There are other refreshing aspects to the game such as a Travel Agency, a large variety of animals and crops, and a decent amount of character customization. The online multiplayer mode is also a fun and interesting feature. Basically, up to four people get put in a pasture with their animals, and everyone runs around brushing and collecting milk/wool from the livestock. At the beginning of each multiplayer session, everyone contributes a gift that is given to another farmer selected at random. You don't have to go into multiplayer mode to accomplish everything in single player, but it can help you get items that you're having trouble finding. It's not something that I imagine people spend hours playing, but it's definitely a fun little feature.

I mentioned that there are some elements from other Harvest Moon games that aren't given as much attention in A New Beginning. Mining and fishing were the two things in past Harvest Moon games that I enjoyed the most, but those two activities are simplified a bit in A New Beginning. They're still important parts of the game, but they're not as complex or deep as they were in past games. That might disappoint some players, but there is a ton of stuff in the game other than mining and fishing, so hopefully that disappointment goes away.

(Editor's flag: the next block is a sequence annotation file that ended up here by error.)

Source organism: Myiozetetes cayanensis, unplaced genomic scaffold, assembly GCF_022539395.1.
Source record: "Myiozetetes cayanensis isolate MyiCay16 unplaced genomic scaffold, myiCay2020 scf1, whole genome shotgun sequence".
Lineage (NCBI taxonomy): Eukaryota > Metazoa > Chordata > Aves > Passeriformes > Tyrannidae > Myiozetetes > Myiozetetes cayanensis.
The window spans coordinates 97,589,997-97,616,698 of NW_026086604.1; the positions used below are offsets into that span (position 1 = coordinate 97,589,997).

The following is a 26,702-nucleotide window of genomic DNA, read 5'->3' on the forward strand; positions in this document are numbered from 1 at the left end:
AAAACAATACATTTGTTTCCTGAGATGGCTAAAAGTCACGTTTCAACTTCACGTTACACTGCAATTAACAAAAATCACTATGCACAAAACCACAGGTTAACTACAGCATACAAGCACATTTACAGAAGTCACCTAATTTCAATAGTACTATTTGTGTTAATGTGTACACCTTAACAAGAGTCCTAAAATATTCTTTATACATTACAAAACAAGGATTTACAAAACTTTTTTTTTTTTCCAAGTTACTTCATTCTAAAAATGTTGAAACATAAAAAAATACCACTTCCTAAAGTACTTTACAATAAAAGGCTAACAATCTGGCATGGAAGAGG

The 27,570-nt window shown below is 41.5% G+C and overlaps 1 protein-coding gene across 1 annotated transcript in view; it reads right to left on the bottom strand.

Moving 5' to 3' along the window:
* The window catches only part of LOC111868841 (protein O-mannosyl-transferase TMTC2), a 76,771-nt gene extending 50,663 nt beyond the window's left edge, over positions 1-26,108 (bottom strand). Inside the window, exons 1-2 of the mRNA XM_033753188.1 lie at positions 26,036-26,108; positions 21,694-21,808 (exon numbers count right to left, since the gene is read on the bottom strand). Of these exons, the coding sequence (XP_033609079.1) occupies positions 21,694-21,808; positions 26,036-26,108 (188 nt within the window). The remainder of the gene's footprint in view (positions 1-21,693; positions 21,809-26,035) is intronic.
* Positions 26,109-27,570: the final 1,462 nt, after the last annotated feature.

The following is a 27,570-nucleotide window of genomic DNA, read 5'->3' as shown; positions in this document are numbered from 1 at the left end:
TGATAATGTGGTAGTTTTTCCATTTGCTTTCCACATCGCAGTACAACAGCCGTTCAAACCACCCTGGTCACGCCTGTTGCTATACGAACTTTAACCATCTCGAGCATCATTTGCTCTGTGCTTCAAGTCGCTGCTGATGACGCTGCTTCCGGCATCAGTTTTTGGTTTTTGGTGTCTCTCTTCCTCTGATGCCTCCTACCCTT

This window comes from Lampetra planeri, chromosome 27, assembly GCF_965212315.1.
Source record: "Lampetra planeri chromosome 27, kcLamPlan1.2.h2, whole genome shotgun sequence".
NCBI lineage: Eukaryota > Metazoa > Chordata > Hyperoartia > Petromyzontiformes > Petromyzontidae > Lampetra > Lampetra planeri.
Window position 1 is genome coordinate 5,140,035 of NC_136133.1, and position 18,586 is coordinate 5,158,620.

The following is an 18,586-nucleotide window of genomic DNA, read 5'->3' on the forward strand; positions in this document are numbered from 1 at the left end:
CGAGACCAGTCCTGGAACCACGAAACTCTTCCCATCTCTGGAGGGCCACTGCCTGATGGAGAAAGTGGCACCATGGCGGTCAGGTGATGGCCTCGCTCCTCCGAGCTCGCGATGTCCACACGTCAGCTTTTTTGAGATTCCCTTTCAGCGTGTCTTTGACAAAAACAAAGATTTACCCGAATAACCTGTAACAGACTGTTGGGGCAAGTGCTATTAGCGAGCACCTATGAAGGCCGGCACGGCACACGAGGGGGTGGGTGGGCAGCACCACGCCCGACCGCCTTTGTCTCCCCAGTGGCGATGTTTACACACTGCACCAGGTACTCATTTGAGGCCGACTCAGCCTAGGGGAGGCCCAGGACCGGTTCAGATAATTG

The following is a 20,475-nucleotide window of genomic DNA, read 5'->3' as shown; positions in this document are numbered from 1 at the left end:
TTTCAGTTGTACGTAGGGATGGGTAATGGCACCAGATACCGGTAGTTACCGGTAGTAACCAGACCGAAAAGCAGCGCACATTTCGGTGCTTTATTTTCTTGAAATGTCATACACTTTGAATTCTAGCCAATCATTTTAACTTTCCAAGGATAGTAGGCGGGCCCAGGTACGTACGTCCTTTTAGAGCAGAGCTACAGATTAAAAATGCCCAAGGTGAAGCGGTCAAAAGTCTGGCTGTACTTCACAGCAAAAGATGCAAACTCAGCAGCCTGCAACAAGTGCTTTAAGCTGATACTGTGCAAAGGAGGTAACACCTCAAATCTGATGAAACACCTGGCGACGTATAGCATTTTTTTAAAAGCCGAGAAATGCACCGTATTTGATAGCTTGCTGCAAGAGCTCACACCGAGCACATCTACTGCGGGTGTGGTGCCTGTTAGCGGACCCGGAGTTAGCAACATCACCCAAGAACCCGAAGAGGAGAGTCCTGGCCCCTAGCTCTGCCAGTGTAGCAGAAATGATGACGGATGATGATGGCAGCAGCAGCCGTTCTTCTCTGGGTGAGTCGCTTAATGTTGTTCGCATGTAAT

I touched on it in the gameplay session, but the basis for the story is that you have to breathe life into a mostly abandoned town. Harvest Moon games don't have much of a story, generally, but what A New Beginning has is a nice concept. The characters are an important part of the setting, of course, and they're all fairly interesting, in general. Some characters are a bit one dimensional, but that's okay. There are a lot of little scenes you can see that flesh out the villagers a little more, and a couple of them even made me laugh a bit. Overall, it's what you would expect from a Harvest Moon game.


The graphics for A New Beginning aren't anything special, but they don't detract from the game, either. Everything is bright, smooth, and colorful, so the graphics fit the mood of the game perfectly. The character portraits that appear when you're talking to villagers are all nicely done, so that's a plus.


Again, there isn't anything that really detracts from the game. The music is all bouncy and happy, which fits. It's unfortunate that you have to listen to the same song every day for each season, but it's not necessarily a game that you have to have your volume on to enjoy.